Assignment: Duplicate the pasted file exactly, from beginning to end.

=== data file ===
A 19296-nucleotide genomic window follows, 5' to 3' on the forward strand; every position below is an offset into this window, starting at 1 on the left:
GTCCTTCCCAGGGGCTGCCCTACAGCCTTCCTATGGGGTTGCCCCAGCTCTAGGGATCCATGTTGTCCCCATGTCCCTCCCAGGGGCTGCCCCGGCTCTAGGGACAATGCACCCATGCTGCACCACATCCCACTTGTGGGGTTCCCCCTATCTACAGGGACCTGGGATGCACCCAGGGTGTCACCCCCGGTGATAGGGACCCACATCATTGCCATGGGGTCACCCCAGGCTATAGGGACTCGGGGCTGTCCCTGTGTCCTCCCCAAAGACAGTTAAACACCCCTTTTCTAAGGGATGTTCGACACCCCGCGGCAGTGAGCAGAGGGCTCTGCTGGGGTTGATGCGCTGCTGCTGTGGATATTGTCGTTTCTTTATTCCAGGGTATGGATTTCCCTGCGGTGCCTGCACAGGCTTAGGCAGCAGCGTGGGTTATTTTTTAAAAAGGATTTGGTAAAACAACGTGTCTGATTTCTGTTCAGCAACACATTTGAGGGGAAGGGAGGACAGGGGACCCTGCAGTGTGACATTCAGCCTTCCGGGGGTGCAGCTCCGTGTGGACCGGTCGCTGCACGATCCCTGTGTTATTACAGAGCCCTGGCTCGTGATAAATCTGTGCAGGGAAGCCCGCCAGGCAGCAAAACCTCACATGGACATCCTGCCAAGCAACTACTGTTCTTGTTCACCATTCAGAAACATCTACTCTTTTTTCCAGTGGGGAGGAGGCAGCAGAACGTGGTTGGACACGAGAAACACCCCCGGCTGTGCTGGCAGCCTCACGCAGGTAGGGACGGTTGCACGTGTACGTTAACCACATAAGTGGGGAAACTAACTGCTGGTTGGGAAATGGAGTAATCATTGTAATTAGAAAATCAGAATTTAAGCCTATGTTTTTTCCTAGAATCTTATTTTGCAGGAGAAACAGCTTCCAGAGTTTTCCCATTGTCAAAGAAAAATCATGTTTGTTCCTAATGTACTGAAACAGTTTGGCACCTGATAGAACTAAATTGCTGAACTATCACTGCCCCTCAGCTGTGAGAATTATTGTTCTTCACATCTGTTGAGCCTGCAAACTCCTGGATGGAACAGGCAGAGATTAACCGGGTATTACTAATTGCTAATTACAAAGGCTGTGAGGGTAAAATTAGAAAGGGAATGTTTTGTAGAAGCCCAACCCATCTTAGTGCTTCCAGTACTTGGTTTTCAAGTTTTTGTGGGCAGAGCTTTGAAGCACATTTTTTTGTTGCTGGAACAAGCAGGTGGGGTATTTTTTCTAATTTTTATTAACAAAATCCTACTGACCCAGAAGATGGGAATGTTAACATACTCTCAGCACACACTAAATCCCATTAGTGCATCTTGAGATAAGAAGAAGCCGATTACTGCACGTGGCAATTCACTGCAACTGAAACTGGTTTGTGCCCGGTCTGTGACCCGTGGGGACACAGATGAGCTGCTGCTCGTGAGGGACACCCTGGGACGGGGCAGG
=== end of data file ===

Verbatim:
A 19296-nucleotide genomic window follows, 5' to 3' on the forward strand; every position below is an offset into this window, starting at 1 on the left:
GTCCTTCCCAGGGGCTGCCCTACAGCCTTCCTATGGGGTTGCCCCAGCTCTAGGGATCCATGTTGTCCCCATGTCCCTCCCAGGGGCTGCCCCGGCTCTAGGGACAATGCACCCATGCTGCACCACATCCCACTTGTGGGGTTCCCCCTATCTACAGGGACCTGGGATGCACCCAGGGTGTCACCCCCGGTGATAGGGACCCACATCATTGCCATGGGGTCACCCCAGGCTATAGGGACTCGGGGCTGTCCCTGTGTCCTCCCCAAAGACAGTTAAACACCCCTTTTCTAAGGGATGTTCGACACCCCGCGGCAGTGAGCAGAGGGCTCTGCTGGGGTTGATGCGCTGCTGCTGTGGATATTGTCGTTTCTTTATTCCAGGGTATGGATTTCCCTGCGGTGCCTGCACAGGCTTAGGCAGCAGCGTGGGTTATTTTTTAAAAAGGATTTGGTAAAACAACGTGTCTGATTTCTGTTCAGCAACACATTTGAGGGGAAGGGAGGACAGGGGACCCTGCAGTGTGACATTCAGCCTTCCGGGGGTGCAGCTCCGTGTGGACCGGTCGCTGCACGATCCCTGTGTTATTACAGAGCCCTGGCTCGTGATAAATCTGTGCAGGGAAGCCCGCCAGGCAGCAAAACCTCACATGGACATCCTGCCAAGCAACTACTGTTCTTGTTCACCATTCAGAAACATCTACTCTTTTTTCCAGTGGGGAGGAGGCAGCAGAACGTGGTTGGACACGAGAAACACCCCCGGCTGTGCTGGCAGCCTCACGCAGGTAGGGACGGTTGCACGTGTACGTTAACCACATAAGTGGGGAAACTAACTGCTGGTTGGGAAATGGAGTAATCATTGTAATTAGAAAATCAGAATTTAAGCCTATGTTTTTTCCTAGAATCTTATTTTGCAGGAGAAACAGCTTCCAGAGTTTTCCCATTGTCAAAGAAAAATCATGTTTGTTCCTAATGTACTGAAACAGTTTGGCACCTGATAGAACTAAATTGCTGAACTATCACTGCCCCTCAGCTGTGAGAATTATTGTTCTTCACATCTGTTGAGCCTGCAAACTCCTGGATGGAACAGGCAGAGATTAACCGGGTATTACTAATTGCTAATTACAAAGGCTGTGAGGGTAAAATTAGAAAGGGAATGTTTTGTAGAAGCCCAACCCATCTTAGTGCTTCCAGTACTTGGTTTTCAAGTTTTTGTGGGCAGAGCTTTGAAGCACATTTTTTTGTTGCTGGAACAAGCAGGTGGGGTATTTTTTCTAATTTTTATTAACAAAATCCTACTGACCCAGAAGATGGGAATGTTAACATACTCTCAGCACACACTAAATCCCATTAGTGCATCTTGAGATAAGAAGAAGCCGATTACTGCACGTGGCAATTCACTGCAACTGAAACTGGTTTGTGCCCGGTCTGTGACCCGTGGGGACACAGATGAGCTGCTGCTCGTGAGGGACACCCTGGGACGGGGCAGG